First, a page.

As we become more health conscious, natural foods such as dried fruits are becoming more common in our diet. However, there is some debate as to whether a very popular dried fruit, raisins, are actually causing cavities or preventing them.
Recently, researchers at the University of Illinois in Chicago found certain chemical constituents in raisins that were shown to suppress the growth of bacteria associated with gum disease and cavities.
This stands counter to long-held wisdom that raisins promote cavities, due to the fact that the sticky fruit snack stays on the teeth and produces cavity-causing acid as a result.
However, according to the research, raisins contain a compound that suppresses the growth of oral bacteria. And raisins mainly contain fructose and glucose sugars, which are not primary contributors of tooth decay like sucrose — the key player in sugar-related oral diseases — is. So does this mean we can eat raisins and not worry about tooth decay?
One Mom’s Story
A recent news article highlights the risk of eating too many dried fruits, including raisins. A mother whose young son had to have a tooth removed due to tooth decay found the culprit wasn’t the usual sodas and candy present in most kids’ diets, as this mother was conscientious about what her child ate. Instead, according to her son’s dentist, the culprit was the healthy dried fruit her son ate as a snack.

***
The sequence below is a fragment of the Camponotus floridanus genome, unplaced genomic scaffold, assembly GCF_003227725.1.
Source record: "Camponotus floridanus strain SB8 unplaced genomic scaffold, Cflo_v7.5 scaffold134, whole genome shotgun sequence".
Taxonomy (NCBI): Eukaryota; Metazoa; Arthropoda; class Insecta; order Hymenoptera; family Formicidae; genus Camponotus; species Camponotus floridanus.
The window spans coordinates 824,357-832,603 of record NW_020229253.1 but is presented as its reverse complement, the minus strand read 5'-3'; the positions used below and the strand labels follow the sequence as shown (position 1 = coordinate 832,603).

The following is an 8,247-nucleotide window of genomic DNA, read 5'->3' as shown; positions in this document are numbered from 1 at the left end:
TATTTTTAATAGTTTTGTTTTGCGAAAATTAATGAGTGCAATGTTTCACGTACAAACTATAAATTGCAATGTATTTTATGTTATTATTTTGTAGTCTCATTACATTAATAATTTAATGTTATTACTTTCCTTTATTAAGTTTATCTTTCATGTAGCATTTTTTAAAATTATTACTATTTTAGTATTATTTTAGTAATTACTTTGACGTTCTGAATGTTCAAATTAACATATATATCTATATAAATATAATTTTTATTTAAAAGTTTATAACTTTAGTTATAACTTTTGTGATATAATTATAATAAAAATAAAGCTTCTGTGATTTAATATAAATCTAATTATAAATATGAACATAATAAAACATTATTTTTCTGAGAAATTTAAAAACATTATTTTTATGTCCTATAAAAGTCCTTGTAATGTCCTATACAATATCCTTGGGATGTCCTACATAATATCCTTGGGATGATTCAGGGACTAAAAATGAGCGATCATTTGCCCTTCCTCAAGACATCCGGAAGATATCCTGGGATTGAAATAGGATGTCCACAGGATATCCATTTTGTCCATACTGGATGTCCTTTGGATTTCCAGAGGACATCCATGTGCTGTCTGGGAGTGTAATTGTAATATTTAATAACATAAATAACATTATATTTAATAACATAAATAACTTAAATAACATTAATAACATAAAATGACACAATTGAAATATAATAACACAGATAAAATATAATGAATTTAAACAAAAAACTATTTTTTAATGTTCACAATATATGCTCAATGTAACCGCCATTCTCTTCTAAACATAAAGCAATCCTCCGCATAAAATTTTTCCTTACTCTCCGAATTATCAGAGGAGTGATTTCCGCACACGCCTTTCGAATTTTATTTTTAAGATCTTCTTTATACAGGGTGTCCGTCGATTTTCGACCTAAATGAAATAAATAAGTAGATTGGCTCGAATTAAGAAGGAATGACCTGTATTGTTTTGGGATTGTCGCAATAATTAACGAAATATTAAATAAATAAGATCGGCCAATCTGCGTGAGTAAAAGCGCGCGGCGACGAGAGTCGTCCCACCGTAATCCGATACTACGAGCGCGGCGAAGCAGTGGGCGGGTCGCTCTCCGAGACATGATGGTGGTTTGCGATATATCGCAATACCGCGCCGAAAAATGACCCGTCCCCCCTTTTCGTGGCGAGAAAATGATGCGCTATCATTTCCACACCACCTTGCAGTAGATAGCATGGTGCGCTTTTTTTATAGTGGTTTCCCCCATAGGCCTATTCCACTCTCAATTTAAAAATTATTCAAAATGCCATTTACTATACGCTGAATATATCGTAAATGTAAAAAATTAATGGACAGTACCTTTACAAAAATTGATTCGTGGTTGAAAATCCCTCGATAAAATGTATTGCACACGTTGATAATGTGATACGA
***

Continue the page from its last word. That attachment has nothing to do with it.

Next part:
The sugars from the dried fruits stayed on the teeth, which created acids that over time destroyed the tooth’s enamel, leading to tooth decay.
While the child reportedly ate other dried fruits besides raisins, such as dried apricots that don’t have the same chemical constituents as raisins, it is obvious that any residual, sticky food will lead to dental caries if not removed.
Before you break out that box of raisins and consume it guilt-free, or decide to ditch all dried fruit from your diet altogether, remember these key points of dental health that will serve you well, regardless of your diet:
- Always brush twice a day with fluoride toothpaste to remove any food particles left on teeth, and floss between teeth once daily to clean those hard to reach areas and promote healthy blood flow to the gum tissue.
- Eat a diet high in natural, unprocessed foods, such as fresh vegetables, fruits, legumes and nuts, which help strengthen your immune system and improve the body’s ability to fight off bacteria and inflammation. This will in turn help prevent tooth decay and gum disease.
- Visit your dentist regularly for professional cleanings and checkups to keep your oral health at its best.